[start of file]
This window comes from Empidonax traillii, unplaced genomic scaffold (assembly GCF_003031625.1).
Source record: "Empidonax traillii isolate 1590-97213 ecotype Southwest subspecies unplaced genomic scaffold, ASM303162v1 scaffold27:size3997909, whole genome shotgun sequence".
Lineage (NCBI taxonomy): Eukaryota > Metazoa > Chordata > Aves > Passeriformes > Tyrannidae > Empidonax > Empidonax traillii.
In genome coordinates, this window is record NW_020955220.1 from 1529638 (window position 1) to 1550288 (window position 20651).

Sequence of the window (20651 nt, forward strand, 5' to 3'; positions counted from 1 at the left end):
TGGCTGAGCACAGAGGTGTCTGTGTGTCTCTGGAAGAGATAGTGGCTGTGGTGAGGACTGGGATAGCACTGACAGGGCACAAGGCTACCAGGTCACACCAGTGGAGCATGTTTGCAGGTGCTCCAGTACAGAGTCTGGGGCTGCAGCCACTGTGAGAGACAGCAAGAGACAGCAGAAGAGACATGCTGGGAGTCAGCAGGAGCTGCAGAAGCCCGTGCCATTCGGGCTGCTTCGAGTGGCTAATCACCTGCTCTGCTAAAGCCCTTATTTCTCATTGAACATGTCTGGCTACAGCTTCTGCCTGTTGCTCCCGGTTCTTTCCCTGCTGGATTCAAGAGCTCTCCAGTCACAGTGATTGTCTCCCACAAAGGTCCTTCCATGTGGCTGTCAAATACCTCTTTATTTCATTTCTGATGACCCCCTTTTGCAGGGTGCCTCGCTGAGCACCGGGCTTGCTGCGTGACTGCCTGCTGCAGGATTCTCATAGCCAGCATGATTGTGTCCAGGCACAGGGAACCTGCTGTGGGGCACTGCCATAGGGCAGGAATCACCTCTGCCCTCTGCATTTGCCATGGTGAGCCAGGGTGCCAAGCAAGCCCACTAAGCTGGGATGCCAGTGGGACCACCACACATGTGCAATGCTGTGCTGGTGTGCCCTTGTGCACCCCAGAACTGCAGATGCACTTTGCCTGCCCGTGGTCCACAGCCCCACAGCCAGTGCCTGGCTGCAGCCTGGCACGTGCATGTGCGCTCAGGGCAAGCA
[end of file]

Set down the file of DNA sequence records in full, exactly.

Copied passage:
This window comes from Empidonax traillii, unplaced genomic scaffold (assembly GCF_003031625.1).
Source record: "Empidonax traillii isolate 1590-97213 ecotype Southwest subspecies unplaced genomic scaffold, ASM303162v1 scaffold27:size3997909, whole genome shotgun sequence".
Lineage (NCBI taxonomy): Eukaryota > Metazoa > Chordata > Aves > Passeriformes > Tyrannidae > Empidonax > Empidonax traillii.
In genome coordinates, this window is record NW_020955220.1 from 1529638 (window position 1) to 1550288 (window position 20651).

Sequence of the window (20651 nt, forward strand, 5' to 3'; positions counted from 1 at the left end):
TGGCTGAGCACAGAGGTGTCTGTGTGTCTCTGGAAGAGATAGTGGCTGTGGTGAGGACTGGGATAGCACTGACAGGGCACAAGGCTACCAGGTCACACCAGTGGAGCATGTTTGCAGGTGCTCCAGTACAGAGTCTGGGGCTGCAGCCACTGTGAGAGACAGCAAGAGACAGCAGAAGAGACATGCTGGGAGTCAGCAGGAGCTGCAGAAGCCCGTGCCATTCGGGCTGCTTCGAGTGGCTAATCACCTGCTCTGCTAAAGCCCTTATTTCTCATTGAACATGTCTGGCTACAGCTTCTGCCTGTTGCTCCCGGTTCTTTCCCTGCTGGATTCAAGAGCTCTCCAGTCACAGTGATTGTCTCCCACAAAGGTCCTTCCATGTGGCTGTCAAATACCTCTTTATTTCATTTCTGATGACCCCCTTTTGCAGGGTGCCTCGCTGAGCACCGGGCTTGCTGCGTGACTGCCTGCTGCAGGATTCTCATAGCCAGCATGATTGTGTCCAGGCACAGGGAACCTGCTGTGGGGCACTGCCATAGGGCAGGAATCACCTCTGCCCTCTGCATTTGCCATGGTGAGCCAGGGTGCCAAGCAAGCCCACTAAGCTGGGATGCCAGTGGGACCACCACACATGTGCAATGCTGTGCTGGTGTGCCCTTGTGCACCCCAGAACTGCAGATGCACTTTGCCTGCCCGTGGTCCACAGCCCCACAGCCAGTGCCTGGCTGCAGCCTGGCACGTGCATGTGCGCTCAGGGCAAGCA